The most frequent type of cattle pass encountered by paddlers is at bridges. At most navigable streams, you can drive under the bridge and fish or launch your paddle craft. But at some bridges a fence is extended from the bridge across the highway right of way to the fence on either side of the right of way. It permits cattle to pass from the pasture on one side of the road to the pasture on the other. In those situations, public access to navigable streams is lost or at least impaired.
A landowner can legitimately need a cattle pass, and the law ought to allow for that. But in so doing, the law ought not to disregard the interests of the public in accessing public streams. All cattle passes should be designed to permit public ingress and egress by means of turnstiles, steps over the fence, or other reasonable means satisfactory to the landowner and TxDOT.
The reason for TxDOT’s existence is to facilitate people getting from one place to another.
Navigable streams are among the places people need to get. The cattle pass is an
accommodation to the landowner. It ought not to preempt entirely the rights of
Gib Hafernick encountered a cattle pass at the intersection of Highway 87 and the Llano River, south of Mason. He wrote an article about it and gave contacts for protest. There are numerous other such situations throughout the state.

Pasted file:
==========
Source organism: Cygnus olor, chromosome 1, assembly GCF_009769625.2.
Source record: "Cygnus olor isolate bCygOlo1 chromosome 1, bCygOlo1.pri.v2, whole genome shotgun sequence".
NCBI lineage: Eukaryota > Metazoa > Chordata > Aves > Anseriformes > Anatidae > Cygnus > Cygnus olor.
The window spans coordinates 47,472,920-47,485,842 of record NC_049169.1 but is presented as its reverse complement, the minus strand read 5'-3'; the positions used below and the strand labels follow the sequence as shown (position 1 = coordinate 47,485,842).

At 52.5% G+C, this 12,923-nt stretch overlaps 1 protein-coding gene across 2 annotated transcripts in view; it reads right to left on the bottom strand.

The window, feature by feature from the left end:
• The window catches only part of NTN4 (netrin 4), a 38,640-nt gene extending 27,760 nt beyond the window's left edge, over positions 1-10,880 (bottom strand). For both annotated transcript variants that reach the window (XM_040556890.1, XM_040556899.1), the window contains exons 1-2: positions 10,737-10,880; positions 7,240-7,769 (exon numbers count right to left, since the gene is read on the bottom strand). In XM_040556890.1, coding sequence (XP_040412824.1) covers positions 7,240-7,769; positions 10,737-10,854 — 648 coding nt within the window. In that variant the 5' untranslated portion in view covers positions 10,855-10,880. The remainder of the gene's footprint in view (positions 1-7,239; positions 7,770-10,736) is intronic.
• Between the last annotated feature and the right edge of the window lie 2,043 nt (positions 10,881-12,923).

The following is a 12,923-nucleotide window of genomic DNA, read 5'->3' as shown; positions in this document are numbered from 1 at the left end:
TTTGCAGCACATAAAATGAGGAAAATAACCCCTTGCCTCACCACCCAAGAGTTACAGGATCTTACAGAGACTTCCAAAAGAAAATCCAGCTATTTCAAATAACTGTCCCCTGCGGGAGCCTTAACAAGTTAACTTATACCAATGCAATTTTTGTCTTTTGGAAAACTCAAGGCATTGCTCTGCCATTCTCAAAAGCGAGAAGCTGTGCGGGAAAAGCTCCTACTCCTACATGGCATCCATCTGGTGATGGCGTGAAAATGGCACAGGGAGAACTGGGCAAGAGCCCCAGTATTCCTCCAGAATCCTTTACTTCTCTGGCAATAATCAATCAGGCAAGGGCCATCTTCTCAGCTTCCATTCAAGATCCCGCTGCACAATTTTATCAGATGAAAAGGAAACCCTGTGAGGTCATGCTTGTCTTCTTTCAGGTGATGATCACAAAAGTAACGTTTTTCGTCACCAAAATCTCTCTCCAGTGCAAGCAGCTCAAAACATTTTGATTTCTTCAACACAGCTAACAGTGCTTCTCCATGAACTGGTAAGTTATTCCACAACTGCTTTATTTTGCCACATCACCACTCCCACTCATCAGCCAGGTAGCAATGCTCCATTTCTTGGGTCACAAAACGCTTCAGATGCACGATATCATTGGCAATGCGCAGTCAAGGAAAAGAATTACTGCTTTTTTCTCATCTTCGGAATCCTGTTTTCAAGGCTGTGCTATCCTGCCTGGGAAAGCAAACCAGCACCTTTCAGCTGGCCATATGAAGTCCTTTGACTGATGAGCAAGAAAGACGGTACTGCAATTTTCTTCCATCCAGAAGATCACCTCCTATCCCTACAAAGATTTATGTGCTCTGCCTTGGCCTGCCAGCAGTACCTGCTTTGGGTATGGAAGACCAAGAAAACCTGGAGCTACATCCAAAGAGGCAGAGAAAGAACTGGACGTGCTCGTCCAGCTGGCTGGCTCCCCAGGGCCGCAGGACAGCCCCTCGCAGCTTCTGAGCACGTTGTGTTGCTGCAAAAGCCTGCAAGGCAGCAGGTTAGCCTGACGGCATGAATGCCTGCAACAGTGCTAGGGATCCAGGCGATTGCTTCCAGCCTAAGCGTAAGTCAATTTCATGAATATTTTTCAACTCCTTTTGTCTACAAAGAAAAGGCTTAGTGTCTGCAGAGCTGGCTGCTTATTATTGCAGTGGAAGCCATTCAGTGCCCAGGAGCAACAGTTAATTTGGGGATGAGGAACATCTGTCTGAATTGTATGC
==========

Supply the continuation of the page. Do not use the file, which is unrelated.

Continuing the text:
TxDOT has regulations relating to cattle passes that do not address public access. Those regulations should be changed to do so. The additional burden on the land owner of permitting the public to access the stream is less than the burden on the public of being excluded from the stream.
Open Records Request:
We have sent an open records request to the Texas Department of Transportation, requesting records relating to cattle passes. TxDOT has objected that the request violates attorney-client communications and, as is required in such cases, has asked the Attorney General to opine whether its objections are valid. TxDOT's letter to the AG is here.
Necessity of TxDOT Permission
Cattle passes cannot exist without the permission of TxDOT. There is an old case on point. A man named Cornelison built a cattle pass without permission. He was prosecuted and convicted of blocking a public right of way. This makes even clearer that, when TxDOT authorizes a cattle pass, it is authorizing blockage of a public right of way. TxDOT needs to take that into account and, when permitting cattle passes, assure continued public access to the stream.
Update as of July 9, 2003
Success! TxDOT replied to Gib Hafernick, acknowledging that, except for reasons such as safety and maintenance, it "cannot deny public access to a navigable waterway where it crosses state highway right of way." This is good news for paddlers across the State of Texas.
We cannot guarantee what a landowner, a law enforcement officer, a judge, or even TxDOT will say in the future, but we now have an official TxDOT acknowledgment that the public is entitled to cross fences at cattle passes to access a navigable stream. If you do so, you must be careful to stay within the highway right of way. We cannot guarantee anything, but we hope this letter will be useful to paddlers who are questioned at cattle passes.
Pass along the news to other paddlers and save a link to the letter.